Think about the worst thing that someone has ever done to you. How can you forgive that wrong? Joseph faced his worst hurt when he was sold as a slave, and he provided an example in forgiveness. What is Joseph’s example?

One: The Result.

Joseph looked at the result—the outcome—of the wrong, and he understood God used the evil against him to fulfill divine promises. God isn’t going to save a nation of his people through what folks have done to you, but if you look through the wrong, you can see good.

As you think about the worst thing ever done to you, ask yourself, “What blessings came because of the wrong?” Onesimus ran away from Philemon. Onesimus was property, and his running away deprived Philemon of property and productivity. However, Onesimus was converted after he left Philemon. As Paul sent Onesimus back to Philemon, the apostle wrote: Philemon 15-16.

Think about the blessings which came about because of your wrongs.

  • Did you learn something about yourself?
  • Did you lean on God more firmly?
  • Did you grow closer to your family?
  • Did you learn about forgiveness or patience or God’s love?

Two: The Relief.

Joseph served his brothers and relieved their suffering during the famine. During those dark ways of want, Joseph told his brothers, “There [in the land of Goshen] I will provide for you . . . so that you and your household . . . do not come to poverty” (Gen 45:11). Who would have blamed Joseph for allowing his brothers to starve to death? Yet, he relieved their suffering through service.

Following Jesus is a life of service. Matthew 20:26-27. “Through love serve one another” (Gal 5:13).

Look for a way to serve those who have wronged you. What can you do to help him or her? Service gets you out of the way and concerned with another. When you’ve been hurt, you tend to lick your own wounds and think only about yourself. When you serve, you stop focusing on your own hurt, look at others, and begin to move beyond your hurt. Find a way to serve today.

Three: The Reduction.

Joseph reduced his opinion of himself in great humility. He was ruler over Egypt—Joseph had every reason to be arrogant. He had been arrogant before.

  • He strutted around like a peacock in that special coat his father gave him.
  • He came and arrogantly told his brothers that they would bow down before him.

But Joseph reduced himself and treated his brothers with humility. After Jacob’s death, the brothers thought Joseph might repay them for what they had done. Joseph asked them, “Am I in the place of God?” (Gen 50:19). Joseph knew his place and left any judgment in God’s hands.

You, too, must reduce your opinion of yourself and act in humility. “Do nothing from selfish ambition or conceit, but in humility count others more significant than yourselves” (Phil 2:3). In humility, you always leave room for God to judge wrongs: “Beloved, never avenge yourselves, but leave it to the wrath of God, for it is written, ‘Vengeance is mine, I will repay, says the Lord’” (Rom 12:19).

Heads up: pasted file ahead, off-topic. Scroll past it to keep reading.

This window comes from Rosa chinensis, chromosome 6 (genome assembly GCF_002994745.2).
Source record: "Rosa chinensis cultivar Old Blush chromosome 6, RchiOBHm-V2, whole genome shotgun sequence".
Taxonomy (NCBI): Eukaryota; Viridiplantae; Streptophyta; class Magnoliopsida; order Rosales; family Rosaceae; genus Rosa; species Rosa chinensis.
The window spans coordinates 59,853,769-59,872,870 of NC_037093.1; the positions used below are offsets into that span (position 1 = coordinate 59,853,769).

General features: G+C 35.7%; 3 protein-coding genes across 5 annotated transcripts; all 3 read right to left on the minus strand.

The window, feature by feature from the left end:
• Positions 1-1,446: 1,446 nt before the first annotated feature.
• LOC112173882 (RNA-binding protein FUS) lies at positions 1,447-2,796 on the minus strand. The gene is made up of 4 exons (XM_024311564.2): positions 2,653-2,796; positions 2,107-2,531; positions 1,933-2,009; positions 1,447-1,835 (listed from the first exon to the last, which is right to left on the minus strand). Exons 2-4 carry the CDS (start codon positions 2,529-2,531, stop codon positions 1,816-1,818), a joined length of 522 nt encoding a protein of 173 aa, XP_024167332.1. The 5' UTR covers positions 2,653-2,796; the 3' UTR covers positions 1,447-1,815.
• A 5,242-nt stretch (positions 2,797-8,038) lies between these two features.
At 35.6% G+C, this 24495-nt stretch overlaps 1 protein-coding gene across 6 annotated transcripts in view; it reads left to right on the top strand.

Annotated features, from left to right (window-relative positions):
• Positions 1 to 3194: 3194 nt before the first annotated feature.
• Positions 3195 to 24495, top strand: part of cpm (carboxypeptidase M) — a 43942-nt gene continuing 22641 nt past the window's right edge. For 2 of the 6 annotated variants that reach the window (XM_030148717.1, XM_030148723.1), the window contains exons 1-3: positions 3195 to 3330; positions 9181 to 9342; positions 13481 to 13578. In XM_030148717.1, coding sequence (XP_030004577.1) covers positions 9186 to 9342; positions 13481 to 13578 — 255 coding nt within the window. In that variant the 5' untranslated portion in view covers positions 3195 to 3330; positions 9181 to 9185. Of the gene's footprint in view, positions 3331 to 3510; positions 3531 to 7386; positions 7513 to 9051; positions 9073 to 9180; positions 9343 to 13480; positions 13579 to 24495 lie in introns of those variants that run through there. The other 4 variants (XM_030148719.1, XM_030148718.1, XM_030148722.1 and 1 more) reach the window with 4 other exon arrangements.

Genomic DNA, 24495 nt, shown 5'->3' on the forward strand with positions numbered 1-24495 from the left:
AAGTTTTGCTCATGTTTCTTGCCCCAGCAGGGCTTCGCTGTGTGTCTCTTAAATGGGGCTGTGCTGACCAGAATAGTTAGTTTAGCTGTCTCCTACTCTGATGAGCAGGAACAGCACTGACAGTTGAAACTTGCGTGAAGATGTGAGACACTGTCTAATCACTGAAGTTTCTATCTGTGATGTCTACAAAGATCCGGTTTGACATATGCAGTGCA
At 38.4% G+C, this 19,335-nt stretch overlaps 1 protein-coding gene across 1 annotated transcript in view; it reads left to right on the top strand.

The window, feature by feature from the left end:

Reduce your opinion of yourself in the face of the wrongs committed against you. Understand that whatever wrong has been committed against you that you have committed a greater wrong against God by causing the death of his Son. Pray for the proper opinion of yourself.

Four: The Restoration.

Joseph sought a restoration of his relationship with his brothers.

  • He put them in the land of Goshen so they would be near him.
  • He kissed all his brothers and wept upon them.
  • He talked with them.

Prayerfully, you, too, can restore relationships. Paul refused to take John Mark on the Second Missionary Journey, for the young man had turned back on the First Missionary Journey. However, at the end of his life, Paul told Timothy that John Mark was “very useful to [him] for ministry” (2 Tim 4:11). That’s reconciliation.

Paul urged Euodia and Syntyche “to agree in the Lord” (Phil 4:2). For some reason, these two women were at odds with each other; Paul urged them to be restored to one another.

Jesus urged reconciliation. Matthew 5:23-34. What steps could you take today to reconcile with someone who has wronged you?


Reconciliation with other people is important, but reconciliation with God is supremely important. “We implore you on behalf of Christ, be reconciled to God” (2 Cor 5:20). This morning, we urge you to be reconciled with God.

Do you need to be reconciled with God this morning?

This sermon was originally preached by Dr. Justin Imel, Sr., at Church of Christ Deer Park in Deer Park, Texas.